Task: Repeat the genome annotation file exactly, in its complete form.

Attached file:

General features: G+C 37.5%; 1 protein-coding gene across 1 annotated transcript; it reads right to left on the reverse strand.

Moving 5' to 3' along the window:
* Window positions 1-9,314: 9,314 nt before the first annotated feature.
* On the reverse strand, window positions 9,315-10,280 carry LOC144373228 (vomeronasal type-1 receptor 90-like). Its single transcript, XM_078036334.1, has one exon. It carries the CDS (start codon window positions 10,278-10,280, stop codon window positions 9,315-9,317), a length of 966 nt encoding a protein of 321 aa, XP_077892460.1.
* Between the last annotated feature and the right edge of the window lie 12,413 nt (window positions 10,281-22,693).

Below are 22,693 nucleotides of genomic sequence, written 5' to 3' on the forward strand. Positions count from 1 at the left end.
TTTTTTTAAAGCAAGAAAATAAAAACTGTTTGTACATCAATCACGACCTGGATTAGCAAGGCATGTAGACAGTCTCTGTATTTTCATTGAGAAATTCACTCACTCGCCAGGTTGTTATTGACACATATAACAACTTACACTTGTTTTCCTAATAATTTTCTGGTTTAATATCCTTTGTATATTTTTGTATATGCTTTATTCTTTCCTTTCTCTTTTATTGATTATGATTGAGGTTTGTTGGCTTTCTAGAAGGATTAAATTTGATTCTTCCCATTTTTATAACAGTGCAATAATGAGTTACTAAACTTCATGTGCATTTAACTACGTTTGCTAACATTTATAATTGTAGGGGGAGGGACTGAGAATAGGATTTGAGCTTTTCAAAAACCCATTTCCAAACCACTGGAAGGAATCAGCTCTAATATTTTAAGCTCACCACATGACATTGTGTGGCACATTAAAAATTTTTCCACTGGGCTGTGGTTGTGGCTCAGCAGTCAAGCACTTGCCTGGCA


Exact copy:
General features: G+C 37.5%; 1 protein-coding gene across 1 annotated transcript; it reads right to left on the reverse strand.

Moving 5' to 3' along the window:
* Window positions 1-9,314: 9,314 nt before the first annotated feature.
* On the reverse strand, window positions 9,315-10,280 carry LOC144373228 (vomeronasal type-1 receptor 90-like). Its single transcript, XM_078036334.1, has one exon. It carries the CDS (start codon window positions 10,278-10,280, stop codon window positions 9,315-9,317), a length of 966 nt encoding a protein of 321 aa, XP_077892460.1.
* Between the last annotated feature and the right edge of the window lie 12,413 nt (window positions 10,281-22,693).

Below are 22,693 nucleotides of genomic sequence, written 5' to 3' on the forward strand. Positions count from 1 at the left end.
TTTTTTTAAAGCAAGAAAATAAAAACTGTTTGTACATCAATCACGACCTGGATTAGCAAGGCATGTAGACAGTCTCTGTATTTTCATTGAGAAATTCACTCACTCGCCAGGTTGTTATTGACACATATAACAACTTACACTTGTTTTCCTAATAATTTTCTGGTTTAATATCCTTTGTATATTTTTGTATATGCTTTATTCTTTCCTTTCTCTTTTATTGATTATGATTGAGGTTTGTTGGCTTTCTAGAAGGATTAAATTTGATTCTTCCCATTTTTATAACAGTGCAATAATGAGTTACTAAACTTCATGTGCATTTAACTACGTTTGCTAACATTTATAATTGTAGGGGGAGGGACTGAGAATAGGATTTGAGCTTTTCAAAAACCCATTTCCAAACCACTGGAAGGAATCAGCTCTAATATTTTAAGCTCACCACATGACATTGTGTGGCACATTAAAAATTTTTCCACTGGGCTGTGGTTGTGGCTCAGCAGTCAAGCACTTGCCTGGCA